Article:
Wolfe receives a visit from the Marquis of Clivers himself, who insists that he has already paid his debt to the Rubber Band. He claims that the group’s leader, Rubber Coleman, approached him years ago representing the Band, and that on receiving the money Coleman provided him with a receipt signed by the other members. The next day, Archie receives a phone call from Mike Walsh claiming that he has found “him”, only for the call to be ended by a loud noise that sounds like a gunshot. Moments after the call Walsh is found dead, with the Marquis of Clivers standing over the body. Inspector Cramer, Police Commissioner Hombert and District Attorney Skinner arrive at the brownstone and demand that Wolfe share what he has learned about the case. Wolfe produces Clara and provides proof that she neither stole the $30,000 nor murdered Scovil and Walsh. He reveals to the authorities that he is almost ready to solve the case, but one lingering unresolved detail is troubling him.
The next morning, Archie is surprised to find Wolfe slamming wooden boards in the orchid rooms, to no purpose that Archie can see. Wolfe takes notice of Archie’s bundle of papers secured with a rubber band. After doing so, Wolfe has him summon everyone, including Ramsey Muir, Anthony Perry and the Marquis of Clivers, to his office. Once he arrives, the Marquis recognizes Anthony Perry instantly — he is Rubber Coleman. Wolfe reveals that Perry, or rather Coleman, swindled the money from the other members of the Rubber Band and used it to fund his numerous business enterprises, only to discover that Clara was pursuing the Rubber Band’s claim. Coleman hired her to keep her close, and attempted to discourage her from her pursuit but framed her for the theft of the $30,000 when he was unable to do so. Although intending to hire Wolfe to cover his tracks and throw suspicion off himself, Coleman had the misfortune to be recognised by Scovil at Wolfe’s office, and so murdered him and Walsh to preserve his secret. Coleman staged the phone call that purported to record Walsh’s death with the use of a rubber band to simulate a gunshot, thus giving himself an alibi.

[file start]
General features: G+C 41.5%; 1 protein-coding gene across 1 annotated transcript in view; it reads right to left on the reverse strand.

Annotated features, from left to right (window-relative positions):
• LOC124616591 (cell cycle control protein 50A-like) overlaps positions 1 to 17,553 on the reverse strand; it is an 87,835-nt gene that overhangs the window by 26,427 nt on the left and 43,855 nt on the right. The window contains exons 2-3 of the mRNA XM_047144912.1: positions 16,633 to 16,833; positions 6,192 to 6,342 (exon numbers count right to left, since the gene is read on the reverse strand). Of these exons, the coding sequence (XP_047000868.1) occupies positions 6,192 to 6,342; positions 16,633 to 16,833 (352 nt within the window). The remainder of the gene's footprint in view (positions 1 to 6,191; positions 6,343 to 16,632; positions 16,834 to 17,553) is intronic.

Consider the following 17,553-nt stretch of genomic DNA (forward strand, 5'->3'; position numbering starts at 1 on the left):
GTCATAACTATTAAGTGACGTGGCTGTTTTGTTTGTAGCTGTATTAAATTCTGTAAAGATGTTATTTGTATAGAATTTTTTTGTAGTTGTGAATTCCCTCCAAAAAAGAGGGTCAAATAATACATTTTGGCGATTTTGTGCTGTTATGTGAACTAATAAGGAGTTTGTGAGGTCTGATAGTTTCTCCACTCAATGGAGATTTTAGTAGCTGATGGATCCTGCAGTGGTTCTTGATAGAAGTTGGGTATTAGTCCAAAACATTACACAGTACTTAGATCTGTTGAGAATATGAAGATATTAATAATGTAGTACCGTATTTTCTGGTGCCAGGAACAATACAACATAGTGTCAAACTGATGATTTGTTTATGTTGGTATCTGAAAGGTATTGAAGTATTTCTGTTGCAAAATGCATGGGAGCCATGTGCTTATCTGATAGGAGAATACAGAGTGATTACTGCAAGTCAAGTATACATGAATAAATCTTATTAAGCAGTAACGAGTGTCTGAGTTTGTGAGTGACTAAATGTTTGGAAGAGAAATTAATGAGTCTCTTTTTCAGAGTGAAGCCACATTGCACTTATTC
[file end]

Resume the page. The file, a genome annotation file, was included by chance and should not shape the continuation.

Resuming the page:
Though Coleman is defiant, Wolfe reveals that he has obtained the “receipt” that Coleman used to forge the signatures of the other members of the band when claiming the money from the Marquis; even by chance he cannot be convicted of murder in New York, this will be sufficient to convict him of fraud in England, which will equally expose and ruin him. Thwarted, Coleman attempts to shoot Wolfe but is gunned down by the Marquis and Archie before he can do so. Having proven Clara’s innocence, Wolfe negotiates with the Marquis to claim the remainder of the Band’s fair share of his inheritance. Guilt-ridden by the deaths she believes have been caused by her quest, Clara attempts to turn it down, but Wolfe persuades her to accept it.
I’m scrabbling through my mind palace trying to find a shiny bauble to present to you all. Instead, all I’m finding is chairs and tables, food and drink, everyday ordinary kinds of things.
And you know what? That’s not such a bad thing. Maybe if you are a Golden Age Mystery buff you could dig through these stories and mine insights from them. But if you’re a normal reader (like me, the most extraordinary and best normal reader that has ever existed), these are just good stories.
That is what I want. A good story to engage my mind for a couple of hours. Yes, there are times I want “more”. There are times I want intricate plot points, super twisty plots and extremely developed characters. However, I don’t want to know these characters more than my co-workers or those I go to church with. What does it say about ME, as a person, if I know more about a fictional character in a book than I do about the couple with two boys in the pew across from us at church?
These books are entertainment only. Entertainment has a place in a Christian’s life. But that place shouldn’t be central in my life or the main reason for my life. And as odd as it sounds, Rex Stout writes that way. I appreciate that.